Award-winning book critic (NPR’s Fresh Air and The Washington Post) and professor Maureen Corrigan will share her bookish obsession with a great American novel in So We Read On: How The Great Gatsby Came to be and Why it Endures at Malaprop's on November 19 at 7 p.m.
A ticket to the event is free with each purchase of So We Read On.
“Corrigan’s research was as intrepid as her analysis is ardent and expert, and she brings fact, thought, feelings, and personal experiences together in a buoyant, illuminating, and affecting narrative about one depthless novel, the transforming art of reading, and the endless tides that tumble together life and literature.”
—Booklist (starred review)
“Corrigan…[is] right on the case, turning up fascinating and sometimes-controversial gems.”
“I am loving [Gastby] all over again as I read her wonderful, humane, and keen observations.”
“We have to be thankful to Maureen Corrigan for letting us in on her intriguing love affairs with great books, as in this wonderful account of her grand passion.”
—Azar Nafisi, author of Reading Lolita in Tehran and The Republic of Imagination
“Forget great. The Great Gatsby is the greatest—even if you didn’t think so when you had to read it in high school. I didn’t think so back then either.” So begins SO WE READ ON (Little, Brown; September 9, 2014), Maureen Corrigan’s irresistibly engaging, acutely insightful examination of F. Scott Fitzgerald’s masterpiece—“the Great American Novel we think we’ve read but probably haven’t.”
Conceived nearly a century ago by a man who died believing himself a failure, The Great Gatsby is now universally revered, and reading it is a rite of passage for millions. But how well do we really know this beloved classic? As Fresh Air critic, Georgetown professor, and Gatsby lover extraordinaire Corrigan adeptly points out, while Fitzgerald’s masterpiece may be one of the most popular novels in America, many of us first read it when we were too young to fully comprehend its power.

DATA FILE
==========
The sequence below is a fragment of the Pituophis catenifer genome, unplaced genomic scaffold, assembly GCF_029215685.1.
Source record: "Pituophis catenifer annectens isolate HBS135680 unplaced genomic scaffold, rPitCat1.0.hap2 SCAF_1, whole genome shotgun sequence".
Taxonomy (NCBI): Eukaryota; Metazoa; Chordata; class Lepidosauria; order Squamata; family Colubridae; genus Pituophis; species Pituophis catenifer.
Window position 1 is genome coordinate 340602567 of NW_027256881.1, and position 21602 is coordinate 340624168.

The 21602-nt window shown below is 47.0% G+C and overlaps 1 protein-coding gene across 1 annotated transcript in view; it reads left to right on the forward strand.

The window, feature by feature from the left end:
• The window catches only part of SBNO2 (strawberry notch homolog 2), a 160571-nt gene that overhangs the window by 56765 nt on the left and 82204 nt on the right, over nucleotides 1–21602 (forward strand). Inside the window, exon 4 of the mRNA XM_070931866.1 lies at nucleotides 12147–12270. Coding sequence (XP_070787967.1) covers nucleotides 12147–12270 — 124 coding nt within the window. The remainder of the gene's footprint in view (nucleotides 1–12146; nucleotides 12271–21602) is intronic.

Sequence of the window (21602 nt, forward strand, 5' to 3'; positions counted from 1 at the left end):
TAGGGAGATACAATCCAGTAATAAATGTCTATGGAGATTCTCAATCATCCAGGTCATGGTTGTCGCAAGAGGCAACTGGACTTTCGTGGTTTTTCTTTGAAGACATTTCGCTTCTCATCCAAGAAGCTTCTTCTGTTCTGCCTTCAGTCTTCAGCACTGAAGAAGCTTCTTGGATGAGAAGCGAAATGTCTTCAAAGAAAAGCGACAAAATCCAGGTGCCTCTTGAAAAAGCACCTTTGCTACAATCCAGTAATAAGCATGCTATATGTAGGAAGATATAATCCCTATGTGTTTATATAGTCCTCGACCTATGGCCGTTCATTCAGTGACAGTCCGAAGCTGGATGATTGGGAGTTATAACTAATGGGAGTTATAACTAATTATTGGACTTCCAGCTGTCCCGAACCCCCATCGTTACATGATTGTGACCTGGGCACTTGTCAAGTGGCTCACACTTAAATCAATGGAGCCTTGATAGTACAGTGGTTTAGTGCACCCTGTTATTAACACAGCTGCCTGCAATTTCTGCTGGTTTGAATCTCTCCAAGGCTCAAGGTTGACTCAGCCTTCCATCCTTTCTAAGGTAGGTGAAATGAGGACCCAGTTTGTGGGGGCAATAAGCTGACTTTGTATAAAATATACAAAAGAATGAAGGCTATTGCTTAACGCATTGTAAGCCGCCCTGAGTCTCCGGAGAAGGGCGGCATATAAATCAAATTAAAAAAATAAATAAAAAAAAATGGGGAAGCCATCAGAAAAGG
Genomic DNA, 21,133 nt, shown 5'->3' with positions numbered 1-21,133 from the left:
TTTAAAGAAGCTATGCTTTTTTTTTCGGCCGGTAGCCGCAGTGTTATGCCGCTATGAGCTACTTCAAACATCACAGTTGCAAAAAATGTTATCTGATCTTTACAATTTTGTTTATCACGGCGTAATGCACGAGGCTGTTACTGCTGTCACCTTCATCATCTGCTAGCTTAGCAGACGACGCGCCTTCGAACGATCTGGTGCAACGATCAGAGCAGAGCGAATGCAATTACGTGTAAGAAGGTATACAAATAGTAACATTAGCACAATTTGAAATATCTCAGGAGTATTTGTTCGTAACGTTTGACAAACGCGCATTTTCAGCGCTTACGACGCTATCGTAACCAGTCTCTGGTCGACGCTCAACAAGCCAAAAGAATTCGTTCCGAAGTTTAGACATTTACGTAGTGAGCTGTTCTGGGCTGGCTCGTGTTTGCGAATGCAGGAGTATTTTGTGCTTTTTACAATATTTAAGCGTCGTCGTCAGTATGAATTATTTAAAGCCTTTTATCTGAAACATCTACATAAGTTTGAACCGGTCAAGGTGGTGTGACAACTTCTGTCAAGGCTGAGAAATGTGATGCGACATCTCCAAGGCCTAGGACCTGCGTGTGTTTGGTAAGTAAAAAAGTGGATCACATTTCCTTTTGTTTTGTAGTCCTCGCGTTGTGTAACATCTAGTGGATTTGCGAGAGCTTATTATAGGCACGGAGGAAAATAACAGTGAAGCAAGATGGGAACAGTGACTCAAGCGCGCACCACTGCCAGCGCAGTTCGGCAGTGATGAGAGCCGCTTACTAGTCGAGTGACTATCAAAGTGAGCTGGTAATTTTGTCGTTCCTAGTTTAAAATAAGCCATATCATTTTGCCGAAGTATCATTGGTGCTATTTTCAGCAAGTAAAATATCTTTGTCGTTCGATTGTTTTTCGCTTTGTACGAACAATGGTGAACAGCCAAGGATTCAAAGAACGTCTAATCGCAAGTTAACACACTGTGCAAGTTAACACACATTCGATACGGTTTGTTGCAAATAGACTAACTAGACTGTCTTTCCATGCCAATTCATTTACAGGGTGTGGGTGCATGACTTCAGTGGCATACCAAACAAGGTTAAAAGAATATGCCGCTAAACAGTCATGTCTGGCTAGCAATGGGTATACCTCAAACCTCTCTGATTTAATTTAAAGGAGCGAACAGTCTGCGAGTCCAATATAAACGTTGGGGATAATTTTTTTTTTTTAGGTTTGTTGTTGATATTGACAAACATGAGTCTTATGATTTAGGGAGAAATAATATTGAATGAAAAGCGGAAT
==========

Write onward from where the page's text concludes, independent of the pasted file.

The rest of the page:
With SO WE READ ON, Corrigan offers a fresh perspective on what makes Gatsby great—and utterly unusual—juxtaposing a close reading of the text with a fascinating investigation of Fitzgerald’s personal history, his relationships, and his possible motivations for narrative choices. Readers will delight in joining Corrigan on a journey to rediscover the worlds of West and East Egg—from high school classrooms to a fact-finding mission on Long Island Sound, from Corrigan’s childhood home in Queens, New York, to her trek across the country teaching a Great Books course on this great(est) of American novels.
From her stunningly clear interpretations of the imagery throughout the book (hint: the most pervasive symbol in Gatsby is not what you think it is), to her thought-provoking observations about Gatsby’s commentaries on race, class, and gender, Corrigan offers a newly captivating take on this well-known story. With rigor, wit, and infectious enthusiasm, Corrigan inspires us to reexperience the greatness of Gatsby and cuts to the heart of why we are, as a culture, “borne back ceaselessly” into its thrall.